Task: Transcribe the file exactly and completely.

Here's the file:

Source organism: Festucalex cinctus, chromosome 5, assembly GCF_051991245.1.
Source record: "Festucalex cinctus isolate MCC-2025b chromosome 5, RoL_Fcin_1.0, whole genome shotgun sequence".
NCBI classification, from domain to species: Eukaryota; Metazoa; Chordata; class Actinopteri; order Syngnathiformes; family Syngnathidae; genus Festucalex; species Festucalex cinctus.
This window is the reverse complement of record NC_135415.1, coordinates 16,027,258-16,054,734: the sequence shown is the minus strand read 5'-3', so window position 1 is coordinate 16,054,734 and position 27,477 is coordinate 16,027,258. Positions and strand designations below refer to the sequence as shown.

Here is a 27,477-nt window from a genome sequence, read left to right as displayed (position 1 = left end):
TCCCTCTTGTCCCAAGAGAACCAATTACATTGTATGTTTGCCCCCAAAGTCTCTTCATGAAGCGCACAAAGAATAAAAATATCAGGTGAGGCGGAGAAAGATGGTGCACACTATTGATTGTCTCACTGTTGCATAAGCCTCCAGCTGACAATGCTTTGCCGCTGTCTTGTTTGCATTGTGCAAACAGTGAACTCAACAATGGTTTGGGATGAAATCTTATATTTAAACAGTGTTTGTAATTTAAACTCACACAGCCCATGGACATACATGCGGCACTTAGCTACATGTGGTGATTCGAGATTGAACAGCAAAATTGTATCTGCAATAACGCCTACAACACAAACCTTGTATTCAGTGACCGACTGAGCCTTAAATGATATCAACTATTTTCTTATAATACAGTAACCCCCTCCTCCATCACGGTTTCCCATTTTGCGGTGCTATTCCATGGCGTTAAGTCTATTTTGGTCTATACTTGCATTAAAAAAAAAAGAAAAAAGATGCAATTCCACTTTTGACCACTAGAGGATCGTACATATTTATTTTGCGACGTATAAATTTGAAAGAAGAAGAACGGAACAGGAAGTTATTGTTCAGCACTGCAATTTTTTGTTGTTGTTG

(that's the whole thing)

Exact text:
Source organism: Festucalex cinctus, chromosome 5, assembly GCF_051991245.1.
Source record: "Festucalex cinctus isolate MCC-2025b chromosome 5, RoL_Fcin_1.0, whole genome shotgun sequence".
NCBI classification, from domain to species: Eukaryota; Metazoa; Chordata; class Actinopteri; order Syngnathiformes; family Syngnathidae; genus Festucalex; species Festucalex cinctus.
This window is the reverse complement of record NC_135415.1, coordinates 16,027,258-16,054,734: the sequence shown is the minus strand read 5'-3', so window position 1 is coordinate 16,054,734 and position 27,477 is coordinate 16,027,258. Positions and strand designations below refer to the sequence as shown.

Here is a 27,477-nt window from a genome sequence, read left to right as displayed (position 1 = left end):
TCCCTCTTGTCCCAAGAGAACCAATTACATTGTATGTTTGCCCCCAAAGTCTCTTCATGAAGCGCACAAAGAATAAAAATATCAGGTGAGGCGGAGAAAGATGGTGCACACTATTGATTGTCTCACTGTTGCATAAGCCTCCAGCTGACAATGCTTTGCCGCTGTCTTGTTTGCATTGTGCAAACAGTGAACTCAACAATGGTTTGGGATGAAATCTTATATTTAAACAGTGTTTGTAATTTAAACTCACACAGCCCATGGACATACATGCGGCACTTAGCTACATGTGGTGATTCGAGATTGAACAGCAAAATTGTATCTGCAATAACGCCTACAACACAAACCTTGTATTCAGTGACCGACTGAGCCTTAAATGATATCAACTATTTTCTTATAATACAGTAACCCCCTCCTCCATCACGGTTTCCCATTTTGCGGTGCTATTCCATGGCGTTAAGTCTATTTTGGTCTATACTTGCATTAAAAAAAAAAGAAAAAAGATGCAATTCCACTTTTGACCACTAGAGGATCGTACATATTTATTTTGCGACGTATAAATTTGAAAGAAGAAGAACGGAACAGGAAGTTATTGTTCAGCACTGCAATTTTTTGTTGTTGTTG